Generic Sovereignty: Politics of the Future

Essentially your discourse and your ontology are one. What allows this onto-semiotic opening: infancy, psychosis, psychedelia, modern art. These are where the politics have taken place: at the crumbling walls of a norm so subtle it does not escape being re-established or even unquestioned in the revolution of thought or flesh. The sadness of the “real” revolutionary failure explicated by May 68, Maoism, the ENS, the Cahiers, gave rise to so many reactionary, fatalist, and nihilist positions: conservative moralistic new philosophers, punk accelerationism, liberal resignation of the baby-boomers’ culture of narcissism. Justifiable collateral damage of both the Stalinist and Bush varieties. Is there no alternative to the re-instatement of the master discourse or transcendental-ideal. The solution lies hiding in the problem. This would be “sovereignty” – Bataille’s re-appropriation of the secret truth of the master. In his later works he explains it in increasingly different ways: from the extreme macroscopic level of the stellar system beyond social-economics to the extreme microscopic level of the existent instant, moment, or act beyond the human subject. Only an ethic of sovereignty becomes a politics without a master. He frames the issue finally as Nietzsche v Marx: Communism v the Sovereign Artist.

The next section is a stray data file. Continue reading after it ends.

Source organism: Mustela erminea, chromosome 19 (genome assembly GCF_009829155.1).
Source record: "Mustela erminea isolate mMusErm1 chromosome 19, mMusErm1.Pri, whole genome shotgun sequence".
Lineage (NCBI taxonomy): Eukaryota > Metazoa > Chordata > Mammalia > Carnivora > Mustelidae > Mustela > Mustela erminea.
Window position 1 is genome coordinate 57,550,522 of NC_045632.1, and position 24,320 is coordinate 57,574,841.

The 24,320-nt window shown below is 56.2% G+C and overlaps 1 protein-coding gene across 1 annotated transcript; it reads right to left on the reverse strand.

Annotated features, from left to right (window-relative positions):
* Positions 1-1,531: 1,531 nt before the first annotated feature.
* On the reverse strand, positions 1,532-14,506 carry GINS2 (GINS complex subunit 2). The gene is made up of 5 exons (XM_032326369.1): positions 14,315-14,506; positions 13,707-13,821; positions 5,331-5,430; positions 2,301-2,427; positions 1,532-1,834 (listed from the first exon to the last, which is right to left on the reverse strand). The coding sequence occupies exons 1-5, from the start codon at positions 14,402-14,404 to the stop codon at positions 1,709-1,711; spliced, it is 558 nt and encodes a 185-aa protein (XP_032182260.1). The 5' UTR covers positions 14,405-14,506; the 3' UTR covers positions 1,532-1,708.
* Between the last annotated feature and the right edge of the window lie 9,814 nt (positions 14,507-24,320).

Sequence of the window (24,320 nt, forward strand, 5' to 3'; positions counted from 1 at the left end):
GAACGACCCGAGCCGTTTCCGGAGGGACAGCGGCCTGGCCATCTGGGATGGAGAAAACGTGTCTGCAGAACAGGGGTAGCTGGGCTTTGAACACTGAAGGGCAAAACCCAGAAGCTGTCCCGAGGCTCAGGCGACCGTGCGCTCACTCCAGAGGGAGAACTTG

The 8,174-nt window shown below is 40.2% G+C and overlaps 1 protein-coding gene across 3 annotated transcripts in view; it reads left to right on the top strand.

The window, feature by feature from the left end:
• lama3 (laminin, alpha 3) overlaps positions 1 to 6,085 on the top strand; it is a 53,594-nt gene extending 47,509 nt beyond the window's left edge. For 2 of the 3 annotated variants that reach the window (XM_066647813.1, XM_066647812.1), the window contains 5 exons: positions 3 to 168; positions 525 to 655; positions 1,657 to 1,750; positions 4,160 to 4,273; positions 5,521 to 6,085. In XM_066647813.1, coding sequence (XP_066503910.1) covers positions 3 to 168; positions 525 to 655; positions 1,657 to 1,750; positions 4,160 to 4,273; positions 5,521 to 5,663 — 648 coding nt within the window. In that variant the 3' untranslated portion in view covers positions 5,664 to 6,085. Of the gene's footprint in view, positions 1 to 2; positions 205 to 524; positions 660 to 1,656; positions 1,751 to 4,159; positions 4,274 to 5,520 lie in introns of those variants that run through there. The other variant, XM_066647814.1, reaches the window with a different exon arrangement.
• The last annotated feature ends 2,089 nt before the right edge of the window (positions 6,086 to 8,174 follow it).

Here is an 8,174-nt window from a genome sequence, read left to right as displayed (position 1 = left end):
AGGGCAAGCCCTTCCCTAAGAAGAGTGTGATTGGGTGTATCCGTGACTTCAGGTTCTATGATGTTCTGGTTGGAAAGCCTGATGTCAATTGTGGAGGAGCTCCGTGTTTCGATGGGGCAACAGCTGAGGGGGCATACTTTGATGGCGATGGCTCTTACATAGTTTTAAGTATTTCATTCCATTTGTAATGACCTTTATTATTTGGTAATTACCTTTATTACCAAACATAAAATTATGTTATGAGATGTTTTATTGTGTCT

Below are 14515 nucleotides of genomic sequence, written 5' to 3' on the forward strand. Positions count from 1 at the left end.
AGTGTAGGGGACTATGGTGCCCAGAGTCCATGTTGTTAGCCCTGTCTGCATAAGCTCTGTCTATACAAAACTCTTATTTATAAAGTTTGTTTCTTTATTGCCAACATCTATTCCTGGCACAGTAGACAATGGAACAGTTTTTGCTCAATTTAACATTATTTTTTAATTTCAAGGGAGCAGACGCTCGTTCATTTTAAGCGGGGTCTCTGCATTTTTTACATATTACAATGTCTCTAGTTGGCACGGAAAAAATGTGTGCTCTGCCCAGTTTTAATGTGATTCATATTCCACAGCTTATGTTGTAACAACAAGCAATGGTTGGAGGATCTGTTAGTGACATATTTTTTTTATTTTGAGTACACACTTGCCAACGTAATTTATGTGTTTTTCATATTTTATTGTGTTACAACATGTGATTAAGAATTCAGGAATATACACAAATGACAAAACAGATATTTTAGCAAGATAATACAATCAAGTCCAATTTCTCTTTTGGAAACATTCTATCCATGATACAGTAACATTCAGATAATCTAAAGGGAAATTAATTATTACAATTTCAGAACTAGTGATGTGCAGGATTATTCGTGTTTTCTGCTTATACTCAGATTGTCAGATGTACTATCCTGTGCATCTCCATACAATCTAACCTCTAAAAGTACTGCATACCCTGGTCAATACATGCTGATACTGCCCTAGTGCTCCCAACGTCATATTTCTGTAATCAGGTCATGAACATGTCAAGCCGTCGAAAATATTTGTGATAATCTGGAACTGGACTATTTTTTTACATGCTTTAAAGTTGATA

I claim that what Bataille proclaimed and achieved is at one with Lacan’s final formulation of the practice of Analysis in what I call the “clinic of everyday life” or the “desire path to enlightenment.” In this practice the experiential interpellation of the subject by the master discourse – or the transcendental-idealist ontology (including its universitiized and constructivist form) is deconstructed or hystericized. A journey through the past collapses the archive and lays bare the blind spots of one’s determined perspective(s), forcing an encounter with anxiety. The possible responses of reactionary reinstallation of the master or “superego” as well as the more rare positions of nihilism and fatalism are tried on before passing to that of the heroic position of the sinthome – the sovereign artist who identifies with his artifice – his symptom transformed – and takes responsibility for his contingent yet real position and his axiomatic existence in which ethic, aesthetic, discourse and ontology become one. And yet there is “one more effort, Frenchmen” if we would truly pass to the analytic – or dialectic – position.